The "Duck Dynasty" reality program that focuses on the antics of a rural Southern family is a rare topic for inside-the-Beltway Sunday talk shows, but the roundtable discussion on ABC's "This Week" program got heated after a clip was played of Sarah Palin calling the A&E Channel "quacks" for its decision to suspend patriarch Phil Robertson
"This whole First Amendment rights argument to me is, if you want to talk about hypocrites, to me Sarah Palin is a hypocrite," said ABC News political analyst Matthew Dowd.
"I didn't see her defend the Dixie Chicks, I didn't see her defending Martin Bashir," said Dowd, referring to the MSNBC host who was fired after making degrading remarks about the former Alaska governor.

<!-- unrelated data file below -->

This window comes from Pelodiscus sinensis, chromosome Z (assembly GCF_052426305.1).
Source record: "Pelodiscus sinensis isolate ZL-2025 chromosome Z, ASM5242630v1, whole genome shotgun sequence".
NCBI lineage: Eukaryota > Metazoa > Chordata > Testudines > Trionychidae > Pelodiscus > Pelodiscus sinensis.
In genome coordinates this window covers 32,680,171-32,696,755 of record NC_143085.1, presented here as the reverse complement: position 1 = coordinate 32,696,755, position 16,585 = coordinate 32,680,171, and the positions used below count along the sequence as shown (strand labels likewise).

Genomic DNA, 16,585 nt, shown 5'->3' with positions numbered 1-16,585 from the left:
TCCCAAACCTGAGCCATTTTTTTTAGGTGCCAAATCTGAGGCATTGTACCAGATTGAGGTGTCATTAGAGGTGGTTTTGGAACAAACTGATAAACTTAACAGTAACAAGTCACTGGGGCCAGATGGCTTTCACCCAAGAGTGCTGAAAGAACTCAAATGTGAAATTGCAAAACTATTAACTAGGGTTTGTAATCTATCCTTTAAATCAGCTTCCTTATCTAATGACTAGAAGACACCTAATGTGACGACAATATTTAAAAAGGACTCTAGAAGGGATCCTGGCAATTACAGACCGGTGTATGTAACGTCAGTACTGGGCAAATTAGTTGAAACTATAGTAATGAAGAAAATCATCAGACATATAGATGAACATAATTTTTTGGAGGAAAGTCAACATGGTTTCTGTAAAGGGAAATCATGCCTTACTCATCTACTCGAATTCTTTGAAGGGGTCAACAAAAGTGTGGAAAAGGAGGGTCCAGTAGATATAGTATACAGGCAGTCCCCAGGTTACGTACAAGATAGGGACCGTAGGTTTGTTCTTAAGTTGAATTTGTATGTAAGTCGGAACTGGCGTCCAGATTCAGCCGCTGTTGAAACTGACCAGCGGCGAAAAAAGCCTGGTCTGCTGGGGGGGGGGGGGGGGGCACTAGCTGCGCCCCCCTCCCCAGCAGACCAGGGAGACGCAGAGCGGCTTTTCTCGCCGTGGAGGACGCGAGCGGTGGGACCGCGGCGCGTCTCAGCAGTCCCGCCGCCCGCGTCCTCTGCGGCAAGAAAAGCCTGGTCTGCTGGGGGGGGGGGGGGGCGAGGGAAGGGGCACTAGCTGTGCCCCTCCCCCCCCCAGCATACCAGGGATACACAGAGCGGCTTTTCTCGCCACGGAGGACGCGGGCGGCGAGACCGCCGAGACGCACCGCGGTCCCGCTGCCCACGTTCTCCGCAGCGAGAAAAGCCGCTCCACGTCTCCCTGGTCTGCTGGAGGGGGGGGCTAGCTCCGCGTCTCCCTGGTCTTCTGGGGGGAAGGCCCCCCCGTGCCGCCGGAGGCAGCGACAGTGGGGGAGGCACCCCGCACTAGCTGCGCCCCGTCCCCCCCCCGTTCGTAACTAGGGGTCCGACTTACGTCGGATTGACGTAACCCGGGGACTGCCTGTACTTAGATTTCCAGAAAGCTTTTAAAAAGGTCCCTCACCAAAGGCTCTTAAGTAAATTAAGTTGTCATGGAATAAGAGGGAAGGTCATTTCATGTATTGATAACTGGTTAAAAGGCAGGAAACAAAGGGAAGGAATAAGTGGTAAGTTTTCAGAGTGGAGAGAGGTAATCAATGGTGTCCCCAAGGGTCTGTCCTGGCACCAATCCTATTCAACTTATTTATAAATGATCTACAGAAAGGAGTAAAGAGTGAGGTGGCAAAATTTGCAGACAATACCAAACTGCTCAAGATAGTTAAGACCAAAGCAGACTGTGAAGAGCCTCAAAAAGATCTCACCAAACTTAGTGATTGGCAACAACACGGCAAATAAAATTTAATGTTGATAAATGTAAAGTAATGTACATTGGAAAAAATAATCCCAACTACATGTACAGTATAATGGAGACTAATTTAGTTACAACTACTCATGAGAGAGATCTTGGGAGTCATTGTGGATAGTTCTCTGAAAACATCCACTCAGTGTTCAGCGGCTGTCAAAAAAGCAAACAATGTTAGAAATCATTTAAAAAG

"And so each side uses the First Amendment like a club every time somebody says something stupid," Dowd said.
Former Treasury Secretary Steven Rattner agreed that the "Duck Dynasty" controversy wasn't about free speech, saying: "I think it is not a free speech question, A&E has the right to do what it wants."
Fox News anchor Greta Van Susteren said the network was hypercritical for suspending the star yet continuing with plans to air a marathon of shows Sunday and air new episodes in January.
Louisiana native and Democratic strategist Donna Brazile confessed that she watches the show "for the recipes, of course," and while she criticized Robertson's comments about gays, she argued that the situation was a free speech issue.
"As a Louisianan, I know people who will say things aloud that more sophisticated people will keep to themselves," Brazile said.
"He was wrong, what he said was insensitive, he's apologized. I don't know if anyone will accept his apology," Brazile said.
"He has a right to free speech, Sarah Palin has a right to defend him … and the rest of us have a right to turn the channel," Brazile said.
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